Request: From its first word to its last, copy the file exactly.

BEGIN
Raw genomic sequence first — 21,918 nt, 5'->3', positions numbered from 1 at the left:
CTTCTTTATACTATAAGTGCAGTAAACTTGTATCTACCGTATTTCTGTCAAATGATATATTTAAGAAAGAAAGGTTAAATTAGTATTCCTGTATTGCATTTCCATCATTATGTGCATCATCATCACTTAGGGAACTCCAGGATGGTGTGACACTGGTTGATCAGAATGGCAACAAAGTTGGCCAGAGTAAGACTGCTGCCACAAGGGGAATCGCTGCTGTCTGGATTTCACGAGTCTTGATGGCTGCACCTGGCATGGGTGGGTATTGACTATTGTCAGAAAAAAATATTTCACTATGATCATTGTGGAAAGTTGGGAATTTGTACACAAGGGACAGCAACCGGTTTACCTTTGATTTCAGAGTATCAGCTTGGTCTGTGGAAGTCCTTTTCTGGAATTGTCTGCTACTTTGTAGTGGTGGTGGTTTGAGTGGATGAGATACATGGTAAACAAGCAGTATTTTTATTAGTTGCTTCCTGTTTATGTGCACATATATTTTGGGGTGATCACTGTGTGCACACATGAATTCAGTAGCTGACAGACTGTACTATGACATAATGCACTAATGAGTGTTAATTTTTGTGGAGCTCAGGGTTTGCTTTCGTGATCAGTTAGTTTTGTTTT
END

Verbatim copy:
Raw genomic sequence first — 21,918 nt, 5'->3', positions numbered from 1 at the left:
CTTCTTTATACTATAAGTGCAGTAAACTTGTATCTACCGTATTTCTGTCAAATGATATATTTAAGAAAGAAAGGTTAAATTAGTATTCCTGTATTGCATTTCCATCATTATGTGCATCATCATCACTTAGGGAACTCCAGGATGGTGTGACACTGGTTGATCAGAATGGCAACAAAGTTGGCCAGAGTAAGACTGCTGCCACAAGGGGAATCGCTGCTGTCTGGATTTCACGAGTCTTGATGGCTGCACCTGGCATGGGTGGGTATTGACTATTGTCAGAAAAAAATATTTCACTATGATCATTGTGGAAAGTTGGGAATTTGTACACAAGGGACAGCAACCGGTTTACCTTTGATTTCAGAGTATCAGCTTGGTCTGTGGAAGTCCTTTTCTGGAATTGTCTGCTACTTTGTAGTGGTGGTGGTTTGAGTGGATGAGATACATGGTAAACAAGCAGTATTTTTATTAGTTGCTTCCTGTTTATGTGCACATATATTTTGGGGTGATCACTGTGTGCACACATGAATTCAGTAGCTGACAGACTGTACTATGACATAATGCACTAATGAGTGTTAATTTTTGTGGAGCTCAGGGTTTGCTTTCGTGATCAGTTAGTTTTGTTTT